NEW YORK (
TheStreet) -- Texas light sweet crude oil prices continued falling Monday on concerns about slowing global demand and the impact of Saudi Arabia's oil output hike.
Trading was also influenced by the looming end of the U.S. government's bond buying program later this month and the effect of China's inflation problems on the dollar.
West Texas Intermediate light sweet crude oil for July delivery was falling $2.61 to $96.68 and the Brent Crude contract, earlier trading in positive territory, was down 98 cents to $117.80. The WTI is utilized in the U.S., while Brent crude, sourced in Europe, is bound for destinations all over the world.
Currently, U.S. oil storage levels are full, with supplies at record highs, at the main delivery point in Cushing, Okla. This, as U.S. oil demand continues to be softer than that of emerging economies such as China, which has become the world's number one energy consumer.
Brent crude prices was up earlier in the day on the buildup of risk premiums, given the greater ties of Brent oil to the overall macroeconomic risk picture -- such as those relating to tensions in the Middle East and North Africa. The turnaround later in the day could explained by a bout of risk aversion after Standard & Poor's slashed Greece's credit rating by three notches.
Still, the greater picture continues to point to a widening spread between Brent and WTI.
"WTI is again the odd one out today, with the spread between WTI and Brent widening to another record -- now over $20 -- but this would seem more to do with weak market conditions in the U.S. than anything," Summit Energy analyst Matt Smith had said. "Any weakness from economic data in the next few days could push prices down to the previous lows around $95, but we have seen a good deal of support enter the market at these levels."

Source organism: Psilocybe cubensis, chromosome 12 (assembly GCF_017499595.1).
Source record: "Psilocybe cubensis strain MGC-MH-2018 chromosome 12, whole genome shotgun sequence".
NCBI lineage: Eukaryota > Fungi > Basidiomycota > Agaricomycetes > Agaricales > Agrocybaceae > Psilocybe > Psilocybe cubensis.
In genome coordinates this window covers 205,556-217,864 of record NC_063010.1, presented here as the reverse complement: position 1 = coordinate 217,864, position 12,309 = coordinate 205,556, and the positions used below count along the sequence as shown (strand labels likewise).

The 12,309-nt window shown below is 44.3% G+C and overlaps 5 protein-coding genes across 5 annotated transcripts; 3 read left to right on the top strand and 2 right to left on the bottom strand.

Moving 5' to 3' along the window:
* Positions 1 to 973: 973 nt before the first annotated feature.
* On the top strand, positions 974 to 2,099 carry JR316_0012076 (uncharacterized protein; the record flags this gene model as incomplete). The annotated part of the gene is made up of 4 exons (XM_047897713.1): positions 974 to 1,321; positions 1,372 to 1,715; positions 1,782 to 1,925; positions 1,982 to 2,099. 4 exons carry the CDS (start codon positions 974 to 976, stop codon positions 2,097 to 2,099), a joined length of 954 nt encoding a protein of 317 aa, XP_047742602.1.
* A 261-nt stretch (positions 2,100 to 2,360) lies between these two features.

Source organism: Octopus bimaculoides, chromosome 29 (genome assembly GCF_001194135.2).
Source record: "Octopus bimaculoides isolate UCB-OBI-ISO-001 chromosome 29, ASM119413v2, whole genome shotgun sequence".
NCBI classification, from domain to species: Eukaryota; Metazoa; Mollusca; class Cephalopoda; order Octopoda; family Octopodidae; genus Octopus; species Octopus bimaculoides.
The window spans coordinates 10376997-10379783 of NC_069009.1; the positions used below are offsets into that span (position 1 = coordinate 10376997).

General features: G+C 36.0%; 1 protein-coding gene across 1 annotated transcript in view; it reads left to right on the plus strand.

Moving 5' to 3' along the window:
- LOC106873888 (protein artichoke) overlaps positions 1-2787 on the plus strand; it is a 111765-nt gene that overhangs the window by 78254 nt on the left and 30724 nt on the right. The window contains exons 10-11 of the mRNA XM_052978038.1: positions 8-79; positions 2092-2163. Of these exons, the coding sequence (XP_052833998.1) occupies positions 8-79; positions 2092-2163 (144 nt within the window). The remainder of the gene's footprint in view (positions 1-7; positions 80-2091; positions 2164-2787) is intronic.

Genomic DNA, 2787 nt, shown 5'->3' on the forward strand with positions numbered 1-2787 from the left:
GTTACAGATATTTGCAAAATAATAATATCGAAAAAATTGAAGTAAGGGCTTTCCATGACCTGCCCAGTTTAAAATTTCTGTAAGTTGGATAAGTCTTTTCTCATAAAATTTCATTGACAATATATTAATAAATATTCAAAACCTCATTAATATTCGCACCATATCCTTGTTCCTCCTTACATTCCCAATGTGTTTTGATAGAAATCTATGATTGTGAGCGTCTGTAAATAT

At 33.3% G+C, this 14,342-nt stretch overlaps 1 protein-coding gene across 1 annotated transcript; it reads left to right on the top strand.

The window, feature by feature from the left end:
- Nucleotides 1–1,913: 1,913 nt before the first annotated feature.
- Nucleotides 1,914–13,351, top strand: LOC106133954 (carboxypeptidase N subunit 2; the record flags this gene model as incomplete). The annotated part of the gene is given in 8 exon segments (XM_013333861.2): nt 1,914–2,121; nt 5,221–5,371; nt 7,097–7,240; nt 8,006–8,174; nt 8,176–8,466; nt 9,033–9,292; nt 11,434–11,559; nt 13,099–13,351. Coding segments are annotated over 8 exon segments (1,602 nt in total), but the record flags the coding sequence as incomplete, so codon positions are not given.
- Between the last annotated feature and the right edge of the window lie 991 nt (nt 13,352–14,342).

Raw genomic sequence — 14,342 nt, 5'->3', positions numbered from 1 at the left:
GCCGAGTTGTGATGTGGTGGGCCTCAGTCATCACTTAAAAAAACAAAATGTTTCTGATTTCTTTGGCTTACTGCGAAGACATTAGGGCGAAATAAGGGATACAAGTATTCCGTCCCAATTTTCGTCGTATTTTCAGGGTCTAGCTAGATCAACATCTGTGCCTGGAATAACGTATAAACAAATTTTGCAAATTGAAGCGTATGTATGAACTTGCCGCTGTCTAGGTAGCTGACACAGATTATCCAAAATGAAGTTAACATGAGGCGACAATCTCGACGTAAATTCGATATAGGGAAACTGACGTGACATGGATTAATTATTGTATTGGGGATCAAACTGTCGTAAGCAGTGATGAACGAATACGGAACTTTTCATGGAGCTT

Chinese lending fell more than expected in May, while Japan, still suffering from the impact of the earthquake, saw machinery orders fall 3.3% in April from March. A slew of critical Chinese data is to be released this week, including the Chinese Consumer Price Index measuring inflation.
"Some the data seems to suggest that their economy is slowing a little bit, but their inflation is not," says PFG Best Senior Energy Analyst Phil Flynn. "Call it stagflation, call it whatever you want, that doesn't bode very well for the price of oil."
"Any signs of weakness in China may give our dollar a little bit of a boost, psychologically." With oil being a dollar-denominated commodity, a stronger dollar against other currencies would make oil more expensive for those countries to purchase, hurting demand.